College savings fintechs: Disruptors, or bank partners?

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Setting up a 529 education savings plan to fund a child’s college years can mean hours of research and laborious amounts of paperwork. Two fintech firms with free apps are aiming to shrink the process into minutes and may pursue bank partnerships as a marketing channel for their services.

CollegeBacker and UNest have similar goals: help parents quickly and easily set up a 529 account for their children. Both apps are broadening their reach to more mobile users. UNest launched as an iOS app in 2018, but recently became available to Google Android users. CollegeBacker started as a website in 2017, and debuted its iOS app in January; an Android version launched Thursday.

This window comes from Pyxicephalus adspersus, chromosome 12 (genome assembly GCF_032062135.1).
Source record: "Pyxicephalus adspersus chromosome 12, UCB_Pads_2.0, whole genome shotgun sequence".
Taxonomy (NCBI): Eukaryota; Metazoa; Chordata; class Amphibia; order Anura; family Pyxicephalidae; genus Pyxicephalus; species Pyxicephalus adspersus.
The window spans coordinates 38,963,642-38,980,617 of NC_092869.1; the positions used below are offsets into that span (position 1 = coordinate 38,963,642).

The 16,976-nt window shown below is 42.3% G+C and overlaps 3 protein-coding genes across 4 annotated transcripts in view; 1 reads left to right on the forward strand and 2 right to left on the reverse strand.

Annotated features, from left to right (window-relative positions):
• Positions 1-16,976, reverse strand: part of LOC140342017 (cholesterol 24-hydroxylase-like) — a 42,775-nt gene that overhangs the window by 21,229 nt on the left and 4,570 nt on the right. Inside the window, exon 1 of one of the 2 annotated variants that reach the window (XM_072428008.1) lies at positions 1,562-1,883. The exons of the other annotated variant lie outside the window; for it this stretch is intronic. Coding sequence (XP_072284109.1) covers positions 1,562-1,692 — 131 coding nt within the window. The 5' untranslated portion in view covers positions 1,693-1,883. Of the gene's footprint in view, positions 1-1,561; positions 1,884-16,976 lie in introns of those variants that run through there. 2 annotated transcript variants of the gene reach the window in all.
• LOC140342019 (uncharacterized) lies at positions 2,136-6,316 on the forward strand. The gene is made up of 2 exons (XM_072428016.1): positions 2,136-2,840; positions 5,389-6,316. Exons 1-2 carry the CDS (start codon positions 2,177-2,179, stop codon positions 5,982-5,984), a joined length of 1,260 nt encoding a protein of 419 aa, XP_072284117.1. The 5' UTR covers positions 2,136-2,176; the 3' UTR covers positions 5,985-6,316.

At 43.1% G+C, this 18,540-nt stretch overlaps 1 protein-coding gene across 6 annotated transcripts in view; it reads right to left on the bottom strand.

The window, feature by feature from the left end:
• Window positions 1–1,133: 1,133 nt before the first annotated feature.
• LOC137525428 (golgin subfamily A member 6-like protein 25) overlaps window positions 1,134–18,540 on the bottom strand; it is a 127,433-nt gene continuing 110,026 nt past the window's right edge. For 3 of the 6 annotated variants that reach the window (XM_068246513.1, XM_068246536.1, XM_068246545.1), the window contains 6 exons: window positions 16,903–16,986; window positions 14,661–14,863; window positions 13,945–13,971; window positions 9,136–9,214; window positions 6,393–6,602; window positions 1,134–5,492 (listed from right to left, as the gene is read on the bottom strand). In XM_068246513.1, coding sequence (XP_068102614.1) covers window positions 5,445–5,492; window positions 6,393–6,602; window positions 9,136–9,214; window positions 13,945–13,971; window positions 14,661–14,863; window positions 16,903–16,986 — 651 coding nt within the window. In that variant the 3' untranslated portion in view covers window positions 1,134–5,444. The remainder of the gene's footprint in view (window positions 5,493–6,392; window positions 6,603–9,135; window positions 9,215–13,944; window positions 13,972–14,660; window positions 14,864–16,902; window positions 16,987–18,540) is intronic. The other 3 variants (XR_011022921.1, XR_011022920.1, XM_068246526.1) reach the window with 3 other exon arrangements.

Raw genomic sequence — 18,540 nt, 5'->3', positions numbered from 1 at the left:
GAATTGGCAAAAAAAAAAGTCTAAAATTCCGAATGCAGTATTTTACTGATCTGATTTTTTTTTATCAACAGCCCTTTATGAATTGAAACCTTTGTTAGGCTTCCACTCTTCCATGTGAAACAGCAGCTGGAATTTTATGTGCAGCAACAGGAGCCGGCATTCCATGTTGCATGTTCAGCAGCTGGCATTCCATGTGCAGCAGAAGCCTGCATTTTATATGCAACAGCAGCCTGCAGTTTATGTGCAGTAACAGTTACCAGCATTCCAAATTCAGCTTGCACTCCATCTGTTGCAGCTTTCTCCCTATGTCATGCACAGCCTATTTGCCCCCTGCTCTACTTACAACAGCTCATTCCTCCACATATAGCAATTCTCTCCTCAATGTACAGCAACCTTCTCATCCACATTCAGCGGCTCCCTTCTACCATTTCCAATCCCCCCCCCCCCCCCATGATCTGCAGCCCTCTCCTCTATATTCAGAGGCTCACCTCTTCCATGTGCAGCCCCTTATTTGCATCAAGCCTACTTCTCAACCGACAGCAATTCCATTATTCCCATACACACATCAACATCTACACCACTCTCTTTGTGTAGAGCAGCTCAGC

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These startups are both challengers to traditional financial institutions and potential partners for them. Savings is a bread-and-butter part of banking, but the industry at times has been criticized for not offering sophisticated enough savings for big education expenses. And some banks lack the brokerage subsidiaries that may be necessary to offer them.

The two fintechs — and 529s in general — provide a better alternative to parents who want to save for their children’s tuition than relying on a traditional checking or savings account. By contributing to a 529 plan, parents can get a state income tax deduction or tax credit, typically by choosing a plan in their home state. Earnings and withdrawals are tax-free as long as the money goes towards qualified higher education expenses or tuition for elementary or secondary schools.

At the same time, both companies say they are open to partnering with banks and credit unions.

The process of setting up a 529 can be cumbersome, and an estimated 67% of parents do not know this savings vehicle exists, according to a 2019 study by the financial services firm Edward Jones.

The cumbersome part is the problem both tools are trying to solve.